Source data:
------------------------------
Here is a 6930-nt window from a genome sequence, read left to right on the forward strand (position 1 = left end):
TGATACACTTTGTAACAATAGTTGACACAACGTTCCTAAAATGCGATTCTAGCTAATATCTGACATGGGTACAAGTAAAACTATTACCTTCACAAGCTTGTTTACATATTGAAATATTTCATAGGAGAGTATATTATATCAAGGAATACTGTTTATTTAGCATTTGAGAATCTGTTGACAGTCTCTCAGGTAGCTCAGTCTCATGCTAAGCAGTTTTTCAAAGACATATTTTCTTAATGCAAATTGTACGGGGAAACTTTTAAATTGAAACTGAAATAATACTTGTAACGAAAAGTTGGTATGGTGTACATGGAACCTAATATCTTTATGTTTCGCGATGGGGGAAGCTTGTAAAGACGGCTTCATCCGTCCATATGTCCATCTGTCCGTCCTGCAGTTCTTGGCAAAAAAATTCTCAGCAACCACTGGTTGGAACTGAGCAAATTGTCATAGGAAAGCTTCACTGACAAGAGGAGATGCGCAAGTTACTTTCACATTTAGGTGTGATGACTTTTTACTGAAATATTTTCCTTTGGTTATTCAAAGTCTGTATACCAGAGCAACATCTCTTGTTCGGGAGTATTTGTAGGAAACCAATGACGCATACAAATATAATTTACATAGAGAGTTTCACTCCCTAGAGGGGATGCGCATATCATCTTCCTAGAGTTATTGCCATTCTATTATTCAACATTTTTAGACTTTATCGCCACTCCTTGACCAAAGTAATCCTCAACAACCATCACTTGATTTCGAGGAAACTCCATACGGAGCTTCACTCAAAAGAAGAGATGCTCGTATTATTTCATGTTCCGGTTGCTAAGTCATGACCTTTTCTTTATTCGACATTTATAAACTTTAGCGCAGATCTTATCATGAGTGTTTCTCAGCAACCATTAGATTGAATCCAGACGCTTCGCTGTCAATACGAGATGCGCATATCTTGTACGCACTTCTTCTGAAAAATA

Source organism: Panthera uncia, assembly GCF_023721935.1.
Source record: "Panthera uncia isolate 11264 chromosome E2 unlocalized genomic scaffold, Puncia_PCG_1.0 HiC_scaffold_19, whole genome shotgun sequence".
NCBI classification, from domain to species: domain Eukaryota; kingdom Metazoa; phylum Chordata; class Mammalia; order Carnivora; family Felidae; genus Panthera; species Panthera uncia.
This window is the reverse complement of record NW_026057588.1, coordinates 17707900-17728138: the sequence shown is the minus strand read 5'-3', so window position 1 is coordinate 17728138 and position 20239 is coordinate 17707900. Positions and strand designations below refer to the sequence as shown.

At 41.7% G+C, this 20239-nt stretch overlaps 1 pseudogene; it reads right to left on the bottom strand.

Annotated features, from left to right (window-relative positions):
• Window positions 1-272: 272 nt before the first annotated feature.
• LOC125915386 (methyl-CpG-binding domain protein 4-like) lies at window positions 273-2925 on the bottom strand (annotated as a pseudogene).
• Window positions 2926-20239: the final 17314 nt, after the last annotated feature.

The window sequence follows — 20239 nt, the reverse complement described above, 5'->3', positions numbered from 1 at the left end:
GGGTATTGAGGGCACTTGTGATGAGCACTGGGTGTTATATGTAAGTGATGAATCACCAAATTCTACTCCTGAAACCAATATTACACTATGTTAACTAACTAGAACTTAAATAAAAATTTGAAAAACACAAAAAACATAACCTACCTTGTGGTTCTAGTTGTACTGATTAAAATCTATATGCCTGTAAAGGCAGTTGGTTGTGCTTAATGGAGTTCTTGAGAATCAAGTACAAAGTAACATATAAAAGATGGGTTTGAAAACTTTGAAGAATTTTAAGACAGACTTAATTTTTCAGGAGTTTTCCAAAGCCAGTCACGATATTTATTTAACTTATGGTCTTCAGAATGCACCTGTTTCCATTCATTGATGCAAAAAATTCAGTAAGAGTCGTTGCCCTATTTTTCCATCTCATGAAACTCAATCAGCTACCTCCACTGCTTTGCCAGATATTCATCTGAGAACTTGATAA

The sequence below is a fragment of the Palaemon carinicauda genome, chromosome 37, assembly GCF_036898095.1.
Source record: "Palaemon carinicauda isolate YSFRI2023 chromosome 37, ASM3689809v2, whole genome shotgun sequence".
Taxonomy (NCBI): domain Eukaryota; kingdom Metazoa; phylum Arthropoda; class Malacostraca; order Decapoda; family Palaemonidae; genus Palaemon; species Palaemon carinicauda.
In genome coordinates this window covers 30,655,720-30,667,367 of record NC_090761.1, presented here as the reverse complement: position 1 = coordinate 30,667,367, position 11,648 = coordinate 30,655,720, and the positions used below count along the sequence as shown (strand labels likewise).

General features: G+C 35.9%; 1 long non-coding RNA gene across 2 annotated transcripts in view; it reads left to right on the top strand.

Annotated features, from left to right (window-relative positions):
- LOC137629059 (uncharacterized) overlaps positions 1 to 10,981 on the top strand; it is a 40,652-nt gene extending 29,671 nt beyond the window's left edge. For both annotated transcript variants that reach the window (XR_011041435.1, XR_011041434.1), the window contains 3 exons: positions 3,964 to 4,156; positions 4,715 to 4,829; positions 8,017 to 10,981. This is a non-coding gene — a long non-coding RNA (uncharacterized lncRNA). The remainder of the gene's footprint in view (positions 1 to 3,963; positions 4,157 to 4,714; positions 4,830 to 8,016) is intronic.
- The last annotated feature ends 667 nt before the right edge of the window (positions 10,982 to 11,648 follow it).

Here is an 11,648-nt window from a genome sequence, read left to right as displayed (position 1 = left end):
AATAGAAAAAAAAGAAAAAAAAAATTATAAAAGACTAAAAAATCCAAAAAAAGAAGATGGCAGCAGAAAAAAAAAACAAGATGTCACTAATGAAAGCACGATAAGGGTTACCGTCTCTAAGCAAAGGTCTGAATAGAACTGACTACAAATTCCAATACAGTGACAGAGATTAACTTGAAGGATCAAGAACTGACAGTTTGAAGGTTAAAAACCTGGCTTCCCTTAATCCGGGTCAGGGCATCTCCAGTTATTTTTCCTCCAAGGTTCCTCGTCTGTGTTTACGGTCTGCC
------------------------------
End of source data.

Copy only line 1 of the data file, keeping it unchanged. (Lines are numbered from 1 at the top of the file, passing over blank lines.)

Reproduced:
Here is a 6930-nt window from a genome sequence, read left to right on the forward strand (position 1 = left end):